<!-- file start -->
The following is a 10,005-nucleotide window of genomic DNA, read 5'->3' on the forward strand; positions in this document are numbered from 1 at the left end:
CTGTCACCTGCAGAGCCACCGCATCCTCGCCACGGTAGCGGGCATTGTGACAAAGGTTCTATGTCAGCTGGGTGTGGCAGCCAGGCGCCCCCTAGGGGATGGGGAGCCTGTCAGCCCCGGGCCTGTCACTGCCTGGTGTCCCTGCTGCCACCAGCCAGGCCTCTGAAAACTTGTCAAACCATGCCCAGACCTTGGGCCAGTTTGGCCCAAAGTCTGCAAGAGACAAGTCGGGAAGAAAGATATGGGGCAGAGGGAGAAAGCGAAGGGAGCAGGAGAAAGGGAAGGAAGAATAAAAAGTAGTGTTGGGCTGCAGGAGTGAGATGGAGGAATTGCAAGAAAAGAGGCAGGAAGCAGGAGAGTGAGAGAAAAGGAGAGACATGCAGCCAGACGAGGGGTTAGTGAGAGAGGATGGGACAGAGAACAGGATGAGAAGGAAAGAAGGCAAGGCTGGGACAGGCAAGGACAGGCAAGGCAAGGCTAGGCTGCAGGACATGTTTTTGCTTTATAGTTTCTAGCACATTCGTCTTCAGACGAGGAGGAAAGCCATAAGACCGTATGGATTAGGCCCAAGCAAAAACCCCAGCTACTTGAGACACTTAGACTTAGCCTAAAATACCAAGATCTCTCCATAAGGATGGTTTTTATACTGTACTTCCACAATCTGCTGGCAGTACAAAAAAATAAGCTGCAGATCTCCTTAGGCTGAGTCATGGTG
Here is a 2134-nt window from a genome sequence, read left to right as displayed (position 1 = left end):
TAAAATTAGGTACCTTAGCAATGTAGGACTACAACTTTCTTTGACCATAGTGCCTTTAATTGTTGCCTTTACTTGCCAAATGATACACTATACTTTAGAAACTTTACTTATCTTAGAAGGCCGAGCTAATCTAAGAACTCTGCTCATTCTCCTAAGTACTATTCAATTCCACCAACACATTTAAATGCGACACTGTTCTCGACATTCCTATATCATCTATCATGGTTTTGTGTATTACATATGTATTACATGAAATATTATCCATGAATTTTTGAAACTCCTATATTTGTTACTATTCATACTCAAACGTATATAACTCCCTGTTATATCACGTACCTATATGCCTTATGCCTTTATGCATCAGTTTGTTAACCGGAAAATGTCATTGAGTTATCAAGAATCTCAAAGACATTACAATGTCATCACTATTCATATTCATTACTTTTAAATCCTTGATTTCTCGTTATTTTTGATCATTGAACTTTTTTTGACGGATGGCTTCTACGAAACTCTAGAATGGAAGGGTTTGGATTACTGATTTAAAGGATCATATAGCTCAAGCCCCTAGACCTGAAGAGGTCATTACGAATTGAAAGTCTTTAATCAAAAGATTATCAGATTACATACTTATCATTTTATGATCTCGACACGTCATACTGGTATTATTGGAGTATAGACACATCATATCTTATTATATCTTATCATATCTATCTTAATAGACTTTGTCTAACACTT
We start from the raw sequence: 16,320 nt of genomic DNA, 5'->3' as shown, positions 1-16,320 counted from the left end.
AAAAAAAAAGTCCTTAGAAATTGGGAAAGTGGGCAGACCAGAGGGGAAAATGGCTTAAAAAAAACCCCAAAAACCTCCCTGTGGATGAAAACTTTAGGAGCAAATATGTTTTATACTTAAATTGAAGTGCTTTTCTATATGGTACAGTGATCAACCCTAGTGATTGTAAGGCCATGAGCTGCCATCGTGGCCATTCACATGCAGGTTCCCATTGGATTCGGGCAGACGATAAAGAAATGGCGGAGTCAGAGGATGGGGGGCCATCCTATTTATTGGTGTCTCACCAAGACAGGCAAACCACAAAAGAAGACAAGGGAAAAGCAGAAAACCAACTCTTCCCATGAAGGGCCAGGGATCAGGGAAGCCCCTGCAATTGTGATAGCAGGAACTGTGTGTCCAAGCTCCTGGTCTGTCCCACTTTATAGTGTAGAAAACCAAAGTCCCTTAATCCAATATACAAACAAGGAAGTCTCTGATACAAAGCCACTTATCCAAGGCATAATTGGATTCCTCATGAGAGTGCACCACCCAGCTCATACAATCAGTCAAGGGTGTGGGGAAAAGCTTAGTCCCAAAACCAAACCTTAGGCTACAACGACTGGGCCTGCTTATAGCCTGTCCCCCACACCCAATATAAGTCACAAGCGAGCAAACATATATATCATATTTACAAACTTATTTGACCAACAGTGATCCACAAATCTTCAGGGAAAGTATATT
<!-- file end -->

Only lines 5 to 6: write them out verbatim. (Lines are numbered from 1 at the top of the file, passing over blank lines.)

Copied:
We start from the raw sequence: 16,320 nt of genomic DNA, 5'->3' as shown, positions 1-16,320 counted from the left end.
AAAAAAAAAGTCCTTAGAAATTGGGAAAGTGGGCAGACCAGAGGGGAAAATGGCTTAAAAAAAACCCCAAAAACCTCCCTGTGGATGAAAACTTTAGGAGCAAATATGTTTTATACTTAAATTGAAGTGCTTTTCTATATGGTACAGTGATCAACCCTAGTGATTGTAAGGCCATGAGCTGCCATCGTGGCCATTCACATGCAGGTTCCCATTGGATTCGGGCAGACGATAAAGAAATGGCGGAGTCAGAGGATGGGGGGCCATCCTATTTATTGGTGTCTCACCAAGACAGGCAAACCACAAAAGAAGACAAGGGAAAAGCAGAAAACCAACTCTTCCCATGAAGGGCCAGGGATCAGGGAAGCCCCTGCAATTGTGATAGCAGGAACTGTGTGTCCAAGCTCCTGGTCTGTCCCACTTTATAGTGTAGAAAACCAAAGTCCCTTAATCCAATATACAAACAAGGAAGTCTCTGATACAAAGCCACTTATCCAAGGCATAATTGGATTCCTCATGAGAGTGCACCACCCAGCTCATACAATCAGTCAAGGGTGTGGGGAAAAGCTTAGTCCCAAAACCAAACCTTAGGCTACAACGACTGGGCCTGCTTATAGCCTGTCCCCCACACCCAATATAAGTCACAAGCGAGCAAACATATATATCATATTTACAAACTTATTTGACCAACAGTGATCCACAAATCTTCAGGGAAAGTATATT